This Week: #Election2016

This Week: #Election2016 

Edited By Sahar Khatri @khatrimath

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Online Professional Development Sessions

Turn that Lesson Upside Down! The eight Mathematics Teaching Practices outlined in Principles to Actions describe high-yield features of an incredible math lesson. But what do these lessons look like in practice? We’ll be looking at examples of re-thinking classroom activities by turning them upside down; Moving from “I do, we do, you do” to “You do, y’all do, we do.” Join us tonight at 9PM EST here.

Highlights from last week: Children Living in Poverty Can Solve CCSS OA Word Problems

Kindergarten, grade 1, and grade 2 children from backgrounds of poverty and non-native speakers of English can solve the ambitious types of addition and subtraction word problems in the Operations & Algebraic Thinking domain of the Common Core standards. How children represent and solve with math drawings was discussed and examples were shown. The learning path for teaching and helpful relationships among the OA CCSS were described. If you missed it, check out the recording here.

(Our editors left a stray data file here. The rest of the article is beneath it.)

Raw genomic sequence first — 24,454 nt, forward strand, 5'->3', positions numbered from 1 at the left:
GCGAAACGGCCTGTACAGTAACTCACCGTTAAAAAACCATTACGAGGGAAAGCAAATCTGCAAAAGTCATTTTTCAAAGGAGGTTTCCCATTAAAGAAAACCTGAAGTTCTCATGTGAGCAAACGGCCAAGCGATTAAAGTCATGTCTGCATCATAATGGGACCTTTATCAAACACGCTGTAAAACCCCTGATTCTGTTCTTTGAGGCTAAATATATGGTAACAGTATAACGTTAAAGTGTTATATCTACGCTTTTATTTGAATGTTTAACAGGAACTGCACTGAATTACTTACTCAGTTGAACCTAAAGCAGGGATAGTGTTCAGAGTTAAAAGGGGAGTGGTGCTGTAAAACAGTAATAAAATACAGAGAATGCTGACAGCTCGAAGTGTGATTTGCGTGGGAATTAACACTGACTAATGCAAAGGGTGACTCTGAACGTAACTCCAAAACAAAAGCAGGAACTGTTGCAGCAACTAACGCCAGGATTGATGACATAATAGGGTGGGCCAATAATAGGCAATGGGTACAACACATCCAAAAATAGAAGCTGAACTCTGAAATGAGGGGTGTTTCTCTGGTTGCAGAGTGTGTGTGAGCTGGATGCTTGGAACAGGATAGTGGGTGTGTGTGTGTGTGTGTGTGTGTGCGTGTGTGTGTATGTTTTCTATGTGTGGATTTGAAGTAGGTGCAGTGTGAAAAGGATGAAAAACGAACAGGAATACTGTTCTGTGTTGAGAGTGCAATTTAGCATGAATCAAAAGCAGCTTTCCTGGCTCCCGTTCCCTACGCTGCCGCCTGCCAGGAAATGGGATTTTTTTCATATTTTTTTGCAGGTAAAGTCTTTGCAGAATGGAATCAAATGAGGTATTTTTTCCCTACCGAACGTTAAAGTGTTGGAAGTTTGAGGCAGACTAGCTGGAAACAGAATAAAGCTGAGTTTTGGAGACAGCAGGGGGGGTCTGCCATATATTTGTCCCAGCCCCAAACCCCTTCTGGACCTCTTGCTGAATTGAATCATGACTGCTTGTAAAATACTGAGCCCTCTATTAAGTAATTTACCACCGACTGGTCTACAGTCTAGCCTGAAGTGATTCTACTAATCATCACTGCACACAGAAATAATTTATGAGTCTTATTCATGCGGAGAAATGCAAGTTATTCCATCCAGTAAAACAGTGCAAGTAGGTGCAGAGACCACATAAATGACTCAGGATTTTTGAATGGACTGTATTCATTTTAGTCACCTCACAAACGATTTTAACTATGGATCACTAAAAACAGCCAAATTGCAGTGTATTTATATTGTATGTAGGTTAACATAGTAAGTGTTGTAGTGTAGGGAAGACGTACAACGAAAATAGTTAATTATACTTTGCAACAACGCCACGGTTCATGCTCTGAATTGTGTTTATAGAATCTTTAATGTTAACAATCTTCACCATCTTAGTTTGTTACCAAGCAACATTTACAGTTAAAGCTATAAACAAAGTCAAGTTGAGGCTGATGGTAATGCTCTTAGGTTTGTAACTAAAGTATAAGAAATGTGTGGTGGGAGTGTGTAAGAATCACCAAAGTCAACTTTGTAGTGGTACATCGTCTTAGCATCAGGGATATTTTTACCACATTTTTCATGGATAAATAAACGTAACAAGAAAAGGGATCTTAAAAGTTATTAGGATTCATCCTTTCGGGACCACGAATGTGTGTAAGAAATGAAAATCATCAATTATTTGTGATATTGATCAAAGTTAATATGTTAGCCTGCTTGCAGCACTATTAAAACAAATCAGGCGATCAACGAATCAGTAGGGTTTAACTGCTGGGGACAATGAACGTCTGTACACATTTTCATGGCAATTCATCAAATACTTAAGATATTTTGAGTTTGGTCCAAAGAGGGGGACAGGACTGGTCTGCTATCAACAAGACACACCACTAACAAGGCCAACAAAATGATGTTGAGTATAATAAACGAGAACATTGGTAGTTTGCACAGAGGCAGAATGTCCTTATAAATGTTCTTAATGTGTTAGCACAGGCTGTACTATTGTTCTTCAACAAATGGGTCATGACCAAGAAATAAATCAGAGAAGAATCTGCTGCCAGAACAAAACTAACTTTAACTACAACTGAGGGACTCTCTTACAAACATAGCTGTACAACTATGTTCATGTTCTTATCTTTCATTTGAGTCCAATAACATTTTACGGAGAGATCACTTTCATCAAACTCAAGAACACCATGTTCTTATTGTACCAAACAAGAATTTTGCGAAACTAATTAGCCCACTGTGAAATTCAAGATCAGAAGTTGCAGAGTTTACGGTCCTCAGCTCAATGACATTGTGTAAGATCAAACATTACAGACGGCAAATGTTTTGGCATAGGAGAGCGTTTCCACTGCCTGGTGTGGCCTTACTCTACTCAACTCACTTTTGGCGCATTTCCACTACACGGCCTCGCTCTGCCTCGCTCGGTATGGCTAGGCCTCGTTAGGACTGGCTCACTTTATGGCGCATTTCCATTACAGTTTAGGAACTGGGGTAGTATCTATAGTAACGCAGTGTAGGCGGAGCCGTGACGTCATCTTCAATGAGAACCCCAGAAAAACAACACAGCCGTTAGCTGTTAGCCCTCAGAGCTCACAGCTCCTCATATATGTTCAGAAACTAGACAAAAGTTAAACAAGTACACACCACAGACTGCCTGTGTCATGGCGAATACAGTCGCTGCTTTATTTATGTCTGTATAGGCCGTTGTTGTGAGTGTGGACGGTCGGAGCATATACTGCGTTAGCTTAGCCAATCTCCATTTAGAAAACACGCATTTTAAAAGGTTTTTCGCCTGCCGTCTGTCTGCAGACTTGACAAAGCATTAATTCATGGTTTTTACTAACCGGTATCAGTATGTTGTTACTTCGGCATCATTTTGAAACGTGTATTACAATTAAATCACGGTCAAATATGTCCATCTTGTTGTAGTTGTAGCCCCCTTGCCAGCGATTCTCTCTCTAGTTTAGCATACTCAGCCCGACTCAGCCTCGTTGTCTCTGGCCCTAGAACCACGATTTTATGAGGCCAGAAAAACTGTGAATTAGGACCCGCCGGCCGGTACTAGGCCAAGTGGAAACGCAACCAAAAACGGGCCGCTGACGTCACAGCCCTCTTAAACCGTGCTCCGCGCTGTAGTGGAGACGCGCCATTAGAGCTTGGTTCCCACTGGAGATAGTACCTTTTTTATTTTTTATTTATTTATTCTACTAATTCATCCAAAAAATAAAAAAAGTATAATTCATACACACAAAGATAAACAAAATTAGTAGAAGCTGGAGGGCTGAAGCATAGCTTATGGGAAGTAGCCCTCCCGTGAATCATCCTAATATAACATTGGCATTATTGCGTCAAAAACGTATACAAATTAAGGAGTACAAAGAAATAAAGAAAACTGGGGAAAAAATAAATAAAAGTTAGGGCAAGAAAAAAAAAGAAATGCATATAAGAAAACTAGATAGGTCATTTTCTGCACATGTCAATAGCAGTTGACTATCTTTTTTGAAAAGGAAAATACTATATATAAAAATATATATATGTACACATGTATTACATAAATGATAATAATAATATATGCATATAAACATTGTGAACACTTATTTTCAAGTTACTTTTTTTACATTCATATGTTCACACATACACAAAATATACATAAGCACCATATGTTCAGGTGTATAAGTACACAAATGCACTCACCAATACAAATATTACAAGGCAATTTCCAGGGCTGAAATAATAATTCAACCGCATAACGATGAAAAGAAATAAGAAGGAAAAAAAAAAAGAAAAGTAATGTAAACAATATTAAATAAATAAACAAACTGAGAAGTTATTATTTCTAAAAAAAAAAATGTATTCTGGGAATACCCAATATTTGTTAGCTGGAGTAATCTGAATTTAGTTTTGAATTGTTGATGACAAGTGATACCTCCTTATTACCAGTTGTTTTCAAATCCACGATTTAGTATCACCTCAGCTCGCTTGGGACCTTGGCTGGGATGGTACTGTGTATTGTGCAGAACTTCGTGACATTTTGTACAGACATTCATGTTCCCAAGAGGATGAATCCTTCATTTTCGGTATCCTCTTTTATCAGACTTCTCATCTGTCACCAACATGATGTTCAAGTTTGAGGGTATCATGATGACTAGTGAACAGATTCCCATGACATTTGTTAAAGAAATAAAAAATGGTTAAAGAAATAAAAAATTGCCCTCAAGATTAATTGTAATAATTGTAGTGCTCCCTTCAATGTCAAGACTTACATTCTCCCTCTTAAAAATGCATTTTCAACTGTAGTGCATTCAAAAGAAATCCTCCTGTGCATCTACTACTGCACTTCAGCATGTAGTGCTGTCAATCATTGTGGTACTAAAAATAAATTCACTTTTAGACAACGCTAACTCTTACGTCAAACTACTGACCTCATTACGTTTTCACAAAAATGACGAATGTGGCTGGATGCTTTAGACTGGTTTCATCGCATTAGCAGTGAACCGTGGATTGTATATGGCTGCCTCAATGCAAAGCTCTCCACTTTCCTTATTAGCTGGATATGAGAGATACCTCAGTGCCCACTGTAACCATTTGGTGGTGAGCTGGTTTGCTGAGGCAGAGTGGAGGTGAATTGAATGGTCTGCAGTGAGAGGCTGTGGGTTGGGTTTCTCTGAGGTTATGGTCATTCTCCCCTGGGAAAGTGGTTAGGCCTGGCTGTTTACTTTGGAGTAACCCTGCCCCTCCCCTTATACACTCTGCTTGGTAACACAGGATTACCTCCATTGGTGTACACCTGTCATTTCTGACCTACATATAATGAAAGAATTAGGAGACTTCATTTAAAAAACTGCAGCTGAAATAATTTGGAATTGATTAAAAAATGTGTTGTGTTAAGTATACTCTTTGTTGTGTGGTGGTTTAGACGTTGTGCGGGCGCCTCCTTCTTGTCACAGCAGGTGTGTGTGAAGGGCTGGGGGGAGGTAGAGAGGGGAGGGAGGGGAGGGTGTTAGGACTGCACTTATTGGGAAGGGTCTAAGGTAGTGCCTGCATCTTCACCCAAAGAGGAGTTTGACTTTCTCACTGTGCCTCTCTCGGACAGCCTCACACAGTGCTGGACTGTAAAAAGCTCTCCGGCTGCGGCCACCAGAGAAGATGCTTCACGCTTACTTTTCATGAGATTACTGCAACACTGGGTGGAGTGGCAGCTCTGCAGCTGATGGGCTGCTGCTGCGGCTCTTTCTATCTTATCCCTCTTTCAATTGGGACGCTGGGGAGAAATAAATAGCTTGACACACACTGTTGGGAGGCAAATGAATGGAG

Great Blogging Action: Election 2016

Election Reflections

Unless you’ve been living under rock, which is completely possible and no judgments here, then you know that the United States has a new President-“elect”. This event has had a ripple effect among citizens of the United States the like of which has not been felt in recent memory. It has also equally affected American children as much as it has the adults who actually voted in the election. Many teachers woke up on Wednesday, November 9th wondering what to say to a room full of young, impressionable minds. Luckily, the Huffington Post gave this message as a jumping off point that morning, “We will protect you.”